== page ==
Belfast Telegraph

Sunday 21 September 2014

PSNI widow: They’ve taken my life

Murdered PSNI officer Stephen Carroll
Police Service of Northern Ireland officers take up position near Lismore Manor, Craigavon, Northern Ireland, Tuesday, March 10, 2009. A large security presence has begun after a Police Service of Northern Ireland officer was shot dead by suspected Irish Republican terrorists. (AP Photo/Peter Morrison)
.An impromptu multi-denominational prayer services was held this afternoon at the cordon around Massareen Army Base in Antrim in memory of the murdered soldiers and the injured.

The distraught wife of the police officer who was gunned down in a dissident republican ambush in Co Armagh said today that the killers have taken away her life as well.

Fighting back tears in the living room of her Banbridge home this morning, Kate Carroll told the Belfast Telegraph that she and husband Stephen – the first ever PSNI officer to be murdered by terrorists – had been planning to celebrate their 25th wedding anniversary next year.

And she hit out at the callous killers who shot the 48-year-old constable in cold blood, saying: "A good husband has been taken away from me, and my life has been destroyed..

"And what for? A piece of land that my husband is only going to get six feet of. These people have just taken my life as well."

Mrs Carroll was being comforted by her sister Marie at her home in a pleasant housing development near the centre of the Co Down town.

As she spoke, a steady stream of phone calls came in, with friends and relatives commiserating on the shocking death of her long-serving police officer husband at Lismore Manor in Craigavon.

Mrs Carroll, who was given the devastating news just after 11pm yesterday, said Constable Carroll’s stepson Shane, who is in his thirties, was both distraught and angry at his father's sudden and violent death.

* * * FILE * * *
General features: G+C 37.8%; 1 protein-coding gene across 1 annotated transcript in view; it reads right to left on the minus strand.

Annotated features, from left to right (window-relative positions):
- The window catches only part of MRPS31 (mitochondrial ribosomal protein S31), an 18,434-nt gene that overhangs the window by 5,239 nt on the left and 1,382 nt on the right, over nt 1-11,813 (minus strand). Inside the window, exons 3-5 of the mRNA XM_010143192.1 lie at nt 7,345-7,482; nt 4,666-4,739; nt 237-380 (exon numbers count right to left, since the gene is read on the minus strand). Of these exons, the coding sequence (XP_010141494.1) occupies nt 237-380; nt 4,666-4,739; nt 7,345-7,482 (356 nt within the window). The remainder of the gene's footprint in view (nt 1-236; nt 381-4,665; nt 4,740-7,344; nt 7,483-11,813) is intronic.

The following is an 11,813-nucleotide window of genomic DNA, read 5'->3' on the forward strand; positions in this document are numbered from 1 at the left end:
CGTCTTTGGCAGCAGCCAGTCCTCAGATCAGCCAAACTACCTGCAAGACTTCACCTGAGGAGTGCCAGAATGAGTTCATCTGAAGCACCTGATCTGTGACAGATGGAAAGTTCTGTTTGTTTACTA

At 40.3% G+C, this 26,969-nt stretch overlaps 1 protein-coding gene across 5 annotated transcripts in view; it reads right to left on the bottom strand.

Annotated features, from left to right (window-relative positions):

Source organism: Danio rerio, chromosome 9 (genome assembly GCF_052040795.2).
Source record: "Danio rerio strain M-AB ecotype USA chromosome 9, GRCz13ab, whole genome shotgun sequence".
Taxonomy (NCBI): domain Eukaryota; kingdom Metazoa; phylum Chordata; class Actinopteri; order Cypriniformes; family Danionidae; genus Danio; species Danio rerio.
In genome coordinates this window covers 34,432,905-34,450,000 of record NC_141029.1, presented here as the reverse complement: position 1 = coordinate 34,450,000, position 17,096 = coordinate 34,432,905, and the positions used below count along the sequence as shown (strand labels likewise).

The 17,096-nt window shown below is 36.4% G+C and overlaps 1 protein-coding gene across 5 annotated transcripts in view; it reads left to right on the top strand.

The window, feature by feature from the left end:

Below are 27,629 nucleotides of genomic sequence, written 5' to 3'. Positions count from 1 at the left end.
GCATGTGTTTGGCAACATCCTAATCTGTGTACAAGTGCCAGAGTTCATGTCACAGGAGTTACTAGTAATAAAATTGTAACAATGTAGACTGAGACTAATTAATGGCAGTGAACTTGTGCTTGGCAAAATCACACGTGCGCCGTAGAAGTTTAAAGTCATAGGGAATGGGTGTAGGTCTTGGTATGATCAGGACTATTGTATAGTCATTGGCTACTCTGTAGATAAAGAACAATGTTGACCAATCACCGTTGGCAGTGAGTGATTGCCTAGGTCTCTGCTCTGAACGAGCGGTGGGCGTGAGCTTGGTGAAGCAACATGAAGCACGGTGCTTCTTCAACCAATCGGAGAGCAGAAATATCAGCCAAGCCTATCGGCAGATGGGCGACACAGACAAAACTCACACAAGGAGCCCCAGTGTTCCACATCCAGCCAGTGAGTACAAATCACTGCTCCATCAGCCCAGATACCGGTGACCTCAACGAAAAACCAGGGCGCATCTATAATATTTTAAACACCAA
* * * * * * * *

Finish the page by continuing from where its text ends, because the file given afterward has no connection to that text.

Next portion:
Constable Carroll was gunned down at around 9.45pm as he responded to a call for help from a frightened woman who said her house was being attacked. He was shot as he was getting out of the police car. The Continuity IRA today claimed responsibility for the attack. There is believed to be cross-over and co-operation between the Continuity IRA and the larger Real IRA, which bombed Omagh in 1998 killing 29 people and injuring hundreds more.

Mrs Carroll said her husband had been on the night shift and she would have been expecting him home shortly after the time of the murder, which comes just days after the Real IRA murdered two soldiers outside Massereene Barracks in Antrim.

It is understood that Constable Carroll was due to retire from the force next year.

He had been studying part-time through the Police Rehabilitation and Retraining Trust for a degree in sport science in the hope of becoming a personal trainer when he retired from the force under the severance scheme.

In an interview in a Rehabilitation and Retraining Trust newsletter in 2007 Constable Carroll spoke of his future hopes for a new career outside the force.

“Once I complete my degree I hope to become a personal trainer when I retire in 2010. Having got the bug for studying I might even contemplate doing a Master’s degree. I want to encourage other people within the police service who are also retiring under the severance scheme to avail of the opportunities for training with Police Rehabilitation and Retraining Trust,” he said at the time.

Before studying for his degree he undertook a HNC in sports science at Belfast Institute.

This is the first murder of a police officer in Northern Ireland since 1998. Constable Frank O'Reilly was killed by a loyalist blast bomb during disturbances linked to the Drumcree dispute in 1998.

The last police officers murdered by republicans, RUC constables Roland John Graham and David Andrew Johnston, were shot dead by the IRA in Lurgan in June 1997.

Constable Carroll was the first PSNI officer to have been murdered by paramilitaries since the force was formed in 2001.

Dissident republicans tried to kill two PSNI officers in shootings in Derry and Dungannon in November 2007.

They have also been linked to a booby trap bomb which exploded under a police officer's car in Spamount, County Tyrone in May, 2008.

Prime Minister Gordon Brown today condemned the murder and insisted there would be no return to “the old days.

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